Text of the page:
Abstract: In this paper, we verified the applicability of immersive VR technology to street-level residential landscape evaluation. We used GSV images taken from pedestrian paths in residential areas of Seoul and selected evaluation images through random sampling. Then, we conducted web-based and VR-based residential streetscape evaluation experiments with those landscape images. The VR-based streetscape evaluation results differed significantly from the web-based streetscape evaluation results. Our multi-level ordered logistic analysis confirmed that the VR-based streetscape evaluation method had better explanatory power than the web-based streetscape evaluation method. In the immersive VR-based streetscape evaluation index, the naturalness, beauty, and safety indicators had particularly high explanatory power. This study concluded that the VR-based streetscape evaluation method over the web-based method is more suitable for evaluating street scenes experienced in daily life. In addition, the innovative methodological approaches, including big data, virtual reality, and visual experiences, will also provide new insights for the planning and management of sustainable landscapes.
      Citation: Land
      PubDate: 2023-01-27
      DOI: 10.3390/land12020345
      Issue No: Vol. 12, No. 2 (2023)
       
  • Land, Vol. 12, Pages 346: Temporal and Spatial Changes of Habitat Quality
           and Their Potential Driving Factors in Southwest China

    • Authors: Tao Li, Rui Bao, Ling Li, Mingfang Tang, Hongbing Deng
      First page: 346
      Abstract: Climate change and human activities have considerably changed the spatial patterns and functional elements of regional habitats. Understanding spatiotemporal changes in habitat quality (HQ) and their potential driving factors is essential for maintaining ecosystem health and protecting biodiversity. To explore the effect of physical and human factors on HQ changes in Southwest China, we firstly analyzed the land-use change intensity (LCI). We then evaluated spatiotemporal changes in HQ based on the InVEST model and explored the spatial heterogeneity of the main driving factors of HQ changes based on a geographical detector and a geographical weighted regression model. The results showed that LCI had obvious spatiotemporal differences, and LCI from low-quality habitat to high-quality habitat (LCI1) was significantly higher than that from high-quality habitat to low-quality habitat (LCI2). The HQ improved steadily in Southwest China in 1990–2015, showing a trend of low–high–low from southeast to northwest. Moreover, there were twelve factors, including aboveground biomass, ecological land area ratio, population density, slope, etc., which had a significant impact on the spatial differences in HQ, and the effects of different factors on HQ had observable spatial heterogeneity. The effect of LCI2 on the spatial difference of HQ was greater than that of LCI1. These results suggested that the current ecosystem protection and management policy had a positive effect on improving HQ. Our study provides an important decision-making reference for sustainable land development and utilization and regional ecological protection and restoration.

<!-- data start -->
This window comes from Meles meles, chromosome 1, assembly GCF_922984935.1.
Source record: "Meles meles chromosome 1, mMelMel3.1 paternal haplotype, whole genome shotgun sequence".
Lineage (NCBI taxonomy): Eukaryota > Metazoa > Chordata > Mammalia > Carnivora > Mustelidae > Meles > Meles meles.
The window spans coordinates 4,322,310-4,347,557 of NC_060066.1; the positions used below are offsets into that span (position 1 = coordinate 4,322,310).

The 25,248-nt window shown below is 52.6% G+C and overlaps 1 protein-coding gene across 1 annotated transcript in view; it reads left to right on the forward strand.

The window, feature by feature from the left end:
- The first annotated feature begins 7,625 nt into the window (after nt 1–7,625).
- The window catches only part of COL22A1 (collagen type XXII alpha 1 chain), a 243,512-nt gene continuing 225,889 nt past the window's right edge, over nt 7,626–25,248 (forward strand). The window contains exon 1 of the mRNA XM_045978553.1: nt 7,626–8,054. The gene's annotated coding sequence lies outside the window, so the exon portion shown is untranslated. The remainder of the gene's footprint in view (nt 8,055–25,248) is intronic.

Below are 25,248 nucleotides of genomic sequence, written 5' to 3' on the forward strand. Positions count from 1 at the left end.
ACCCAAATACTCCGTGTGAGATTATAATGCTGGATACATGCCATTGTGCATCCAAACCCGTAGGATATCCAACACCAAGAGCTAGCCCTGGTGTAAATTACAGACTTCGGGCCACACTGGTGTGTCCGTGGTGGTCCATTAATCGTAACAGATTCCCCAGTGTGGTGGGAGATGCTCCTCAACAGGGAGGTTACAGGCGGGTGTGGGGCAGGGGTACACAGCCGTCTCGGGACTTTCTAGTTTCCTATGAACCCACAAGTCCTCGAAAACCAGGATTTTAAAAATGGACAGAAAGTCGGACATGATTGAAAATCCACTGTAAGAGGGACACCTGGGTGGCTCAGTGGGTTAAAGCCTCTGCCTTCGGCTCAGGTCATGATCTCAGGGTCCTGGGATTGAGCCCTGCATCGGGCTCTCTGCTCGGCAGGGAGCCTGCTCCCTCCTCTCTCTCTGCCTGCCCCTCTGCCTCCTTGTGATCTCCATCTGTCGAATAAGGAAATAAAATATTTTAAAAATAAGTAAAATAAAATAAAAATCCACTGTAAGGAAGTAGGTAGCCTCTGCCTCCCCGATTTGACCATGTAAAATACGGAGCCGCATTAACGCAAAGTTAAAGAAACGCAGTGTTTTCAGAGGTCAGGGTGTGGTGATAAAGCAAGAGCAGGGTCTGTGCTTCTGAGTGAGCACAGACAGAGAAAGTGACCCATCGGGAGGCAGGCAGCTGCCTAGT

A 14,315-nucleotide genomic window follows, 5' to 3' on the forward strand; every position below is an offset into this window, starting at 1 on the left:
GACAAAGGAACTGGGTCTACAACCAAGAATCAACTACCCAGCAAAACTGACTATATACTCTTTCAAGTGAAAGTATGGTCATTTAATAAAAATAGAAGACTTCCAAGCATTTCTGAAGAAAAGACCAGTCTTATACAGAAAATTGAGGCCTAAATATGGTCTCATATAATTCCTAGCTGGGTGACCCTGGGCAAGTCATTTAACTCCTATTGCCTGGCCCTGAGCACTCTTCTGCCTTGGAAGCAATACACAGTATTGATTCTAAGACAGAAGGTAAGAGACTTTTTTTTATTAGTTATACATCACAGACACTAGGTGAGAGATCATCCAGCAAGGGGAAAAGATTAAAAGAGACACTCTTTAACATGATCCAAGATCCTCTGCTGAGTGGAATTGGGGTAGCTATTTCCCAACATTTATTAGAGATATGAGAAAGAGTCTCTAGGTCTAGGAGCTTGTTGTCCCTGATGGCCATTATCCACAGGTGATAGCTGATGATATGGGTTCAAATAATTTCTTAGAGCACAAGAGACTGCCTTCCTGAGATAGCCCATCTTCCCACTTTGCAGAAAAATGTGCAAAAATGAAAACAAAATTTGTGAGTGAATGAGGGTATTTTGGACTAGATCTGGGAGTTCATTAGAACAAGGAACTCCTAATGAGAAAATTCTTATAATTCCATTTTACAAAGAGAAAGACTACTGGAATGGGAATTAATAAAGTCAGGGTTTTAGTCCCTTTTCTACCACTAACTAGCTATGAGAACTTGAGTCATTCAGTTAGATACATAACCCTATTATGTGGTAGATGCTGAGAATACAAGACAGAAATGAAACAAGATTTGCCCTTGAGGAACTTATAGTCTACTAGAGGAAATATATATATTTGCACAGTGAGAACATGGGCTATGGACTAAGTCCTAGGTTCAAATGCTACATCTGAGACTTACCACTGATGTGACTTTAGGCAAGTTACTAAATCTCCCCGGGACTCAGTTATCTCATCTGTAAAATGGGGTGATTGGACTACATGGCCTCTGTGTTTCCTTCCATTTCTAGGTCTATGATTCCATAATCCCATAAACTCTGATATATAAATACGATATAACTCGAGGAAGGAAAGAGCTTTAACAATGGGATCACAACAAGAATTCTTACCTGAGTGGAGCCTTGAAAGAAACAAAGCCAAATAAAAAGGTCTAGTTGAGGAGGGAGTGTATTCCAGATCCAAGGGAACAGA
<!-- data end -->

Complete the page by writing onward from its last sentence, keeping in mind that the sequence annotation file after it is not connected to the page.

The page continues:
Citation: Land
      PubDate: 2023-01-27
      DOI: 10.3390/land12020346
      Issue No: Vol. 12, No. 2 (2023)
       
  • Land, Vol. 12, Pages 347: Characteristics of Soil Moisture Variation in
           Agroforestry in Karst Region

    • Authors: Zehui Wang, Kangning Xiong, Chenxu Wu, Ding Luo, Jie Xiao, Chuhong Shen
      First page: 347
      Abstract: The special above-ground and underground dual structure in the karst area makes the capacity of surface water storage in this area poor. In water-limited ecosystems, soil moisture is the key to the survival of plants. Influenced by rainfall and soil texture, soil moisture variation characteristics of different vegetation types are different in slope land. Many researchers use rainfall simulation experiments to study the influence of soil water movement processes under rainfall patterns, but there are few studies under natural conditions. In this paper, wood trees, peach trees, flue-cured tobacco, and grassland were planted at the buffer zone boundary of Shibing, a World Heritage site, along different elevations in the depression of the research site. Peach trees and flue-cured tobacco were the main cash crops in the area. The soil layers of 0–0.15 m, 0.15–0.30 m, 0.30–0.45 m, 0.45–0.60 m, and 0.60–0.75 m were taken as research objects. Rainfall and soil moisture were monitored every ten minutes to study the variation of soil moisture of vegetation types under different rainfall patterns. Through the analysis of soil physicochemical properties and vegetation types, it was found that soil moisture changes were different in different land types. In general, shallow soil moisture (0~0.30 m) was more active in the wet season (CV > 10%) but tended to be stable in the dry season. The rainy season rainfall had the greatest influence on soil moisture change. The response level of soil moisture to rainfall of all vegetation types was grassland > peach trees > flue-cured tobacco. These results can provide ecological and economic suggestions for karst areas with large population distribution in China, so as to reduce the impact of rock desertification on this area.